‘Logan’ Takes No Prisoners in Jackman’s Epic Finale
Back in 2009, it was difficult to fathom the final outing with Hugh Jackman as Wolverine. After all, coming off the abysmal X-Men Origins: Wolverine was one of the darkest days for the now 17-year-old franchise. Fortunately, times have changed, claws have sharpened and Logan is by far the Wolverine film we’ve been waiting patiently for.
Set in 2029, everything has gone to hell. Mutants are a dying breed – their adventures practically left to age-old comic books. Pushing close to 200 years old (and he still looks good for his age), Logan (Hugh Jackman) is beginning to slow down as the adamantium-clawed superhero. The days of tangling with Magneto and other supervillains are over. Instead, Logan finds himself as a chauffeur and transporting drugs south of the border.
In Mexico, he cares for his old professor, Charles Xavier (Patrick Stewart), who’s losing his grip with reality to dementia. The greatest intellect among mutants has sadly fallen from grace in his old age. Shacking up with the albino mutant Caliban (Stephen Merchant), the trio attempt to survive given the post-apocalyptic circumstances. Logan is brought back into the fold when a nurse asks him to take care of a young girl (Dafne Keen), who shockingly has similar powers.
The X-Men franchise has been a roller coaster in terms of quality. From genre standards such as X2, Deadpool and Days of Future Past to failures like Origins and The Last Stand, the only guarantee is it playing like a standard superhero film. If it wasn’t for Logan unsheathing his adamantium claws and Xavier’s occasional neurological breakdowns, one would almost forget that we’re watching a superhero film. It’s like no X-Men movie that’s come before. Logan’s uniqueness isn’t a bad thing either, especially when we’re sitting ourselves in front of six to seven Marvel or DC films per year now. You need to be different to make an impact.
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With an incredibly dark road ahead, Logan spends much of its lengthy 137 minutes as a bleak road trip from Mexico to the Canadian border. The screenplay, written by Scott Frank, James Mangold and Michael Green, feels quite start and stop on the road to the mutant haven. The first third and the finale benefit the most from an action-oriented screenplay, dependent on Western-inspired set pieces (think 1953’s Shane) more than anything else. The middle however, attempts to develop an unlikely bond between Logan and the young mutant, Laura. After 17 years, we fully aware that Logan’s hardly father figure material and continues to carry over here. Despite the film’s hardened shell, it successfully blends in this sentimental subplot.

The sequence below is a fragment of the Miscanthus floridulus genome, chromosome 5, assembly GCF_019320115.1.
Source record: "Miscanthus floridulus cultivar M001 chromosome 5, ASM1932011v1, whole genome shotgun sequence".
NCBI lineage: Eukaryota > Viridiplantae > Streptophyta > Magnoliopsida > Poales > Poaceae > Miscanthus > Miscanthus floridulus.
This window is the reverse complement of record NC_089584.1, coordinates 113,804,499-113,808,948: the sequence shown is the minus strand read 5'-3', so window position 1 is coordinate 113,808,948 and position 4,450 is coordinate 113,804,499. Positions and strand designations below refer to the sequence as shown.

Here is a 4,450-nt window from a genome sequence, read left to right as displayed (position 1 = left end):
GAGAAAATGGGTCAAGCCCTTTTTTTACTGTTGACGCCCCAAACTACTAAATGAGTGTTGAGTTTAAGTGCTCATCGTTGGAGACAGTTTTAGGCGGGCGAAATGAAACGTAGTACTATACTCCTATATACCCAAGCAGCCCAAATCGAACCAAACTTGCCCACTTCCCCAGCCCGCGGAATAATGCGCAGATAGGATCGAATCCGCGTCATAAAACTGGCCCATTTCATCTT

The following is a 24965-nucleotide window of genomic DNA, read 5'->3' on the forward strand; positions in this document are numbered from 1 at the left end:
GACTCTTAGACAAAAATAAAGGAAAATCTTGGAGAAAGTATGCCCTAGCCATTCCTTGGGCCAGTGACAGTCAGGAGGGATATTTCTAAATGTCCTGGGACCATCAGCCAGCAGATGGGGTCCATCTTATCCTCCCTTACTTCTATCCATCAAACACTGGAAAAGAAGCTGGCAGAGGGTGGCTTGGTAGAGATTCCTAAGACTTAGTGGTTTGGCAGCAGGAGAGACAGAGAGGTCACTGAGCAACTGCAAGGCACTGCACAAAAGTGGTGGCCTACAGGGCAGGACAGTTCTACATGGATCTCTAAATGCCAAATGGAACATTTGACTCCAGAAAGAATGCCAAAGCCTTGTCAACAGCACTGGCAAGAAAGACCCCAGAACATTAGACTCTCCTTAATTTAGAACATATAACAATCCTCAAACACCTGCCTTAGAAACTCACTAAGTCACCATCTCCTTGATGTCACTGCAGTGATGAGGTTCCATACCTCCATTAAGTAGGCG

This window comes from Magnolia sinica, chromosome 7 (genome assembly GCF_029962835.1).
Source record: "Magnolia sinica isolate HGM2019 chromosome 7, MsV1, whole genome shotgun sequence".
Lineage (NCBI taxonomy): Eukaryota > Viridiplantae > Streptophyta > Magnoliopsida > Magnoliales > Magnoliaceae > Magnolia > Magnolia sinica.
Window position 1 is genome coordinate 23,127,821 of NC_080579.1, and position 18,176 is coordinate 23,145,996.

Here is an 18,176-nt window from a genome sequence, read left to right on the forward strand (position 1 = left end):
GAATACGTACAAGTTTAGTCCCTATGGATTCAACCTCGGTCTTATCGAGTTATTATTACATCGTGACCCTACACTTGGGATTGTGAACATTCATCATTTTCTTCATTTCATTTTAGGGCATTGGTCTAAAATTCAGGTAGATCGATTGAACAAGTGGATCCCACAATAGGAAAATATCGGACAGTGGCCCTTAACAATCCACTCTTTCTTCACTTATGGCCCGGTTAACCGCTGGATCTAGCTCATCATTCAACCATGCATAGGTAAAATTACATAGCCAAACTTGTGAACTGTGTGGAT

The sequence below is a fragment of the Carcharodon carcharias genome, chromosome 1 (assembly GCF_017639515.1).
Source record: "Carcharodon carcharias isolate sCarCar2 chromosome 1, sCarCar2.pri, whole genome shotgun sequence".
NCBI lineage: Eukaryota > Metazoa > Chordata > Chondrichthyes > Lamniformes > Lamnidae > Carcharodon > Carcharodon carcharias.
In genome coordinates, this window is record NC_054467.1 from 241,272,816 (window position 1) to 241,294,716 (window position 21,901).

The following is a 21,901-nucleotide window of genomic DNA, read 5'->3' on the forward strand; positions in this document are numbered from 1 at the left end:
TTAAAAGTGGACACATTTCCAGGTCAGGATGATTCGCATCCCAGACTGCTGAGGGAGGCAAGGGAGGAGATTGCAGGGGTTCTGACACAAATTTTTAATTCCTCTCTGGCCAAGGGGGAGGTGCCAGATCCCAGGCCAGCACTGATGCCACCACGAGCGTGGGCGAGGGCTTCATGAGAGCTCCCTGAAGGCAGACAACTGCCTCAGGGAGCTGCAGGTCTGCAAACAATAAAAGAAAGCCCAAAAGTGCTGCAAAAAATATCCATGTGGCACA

Jackman has owned the role for 17 years and director James Mangold has given him a send-off we’re not going to forget anytime soon. Logan’s a film that takes no prisoners, finally allowing Wolverine to shed his PG-13 constraints. His kills should be rivaling those of Freddy Krueger albeit without the horror cheese that follows. Ratings have soften the caged animal over the years. It’s understandable that a PG-13 would draw in larger audiences. But tell that to last year’s Deadpool, who despite a well-deserved R-rating blew the rest of the franchise of the box office waters.
Additionally, Logan has given audiences its best look at the character since X-Men and X2, even focusing more on the entire ensemble. Mangold’s own The Wolverine attempted to examine the superhero’s struggle with immortality back in 2013. Still, Logan’s the thrilling, gripping installment that drives home what this character is all about.
Logan is a fitting end for the iconic character, who truly make his last stand. Whatever that film in 2006 was, clearly wasn’t despite the title. From day one, Jackman’s been there – blood, sweat and claws. Too bad, it took until his bittersweet swan song to finally get his due.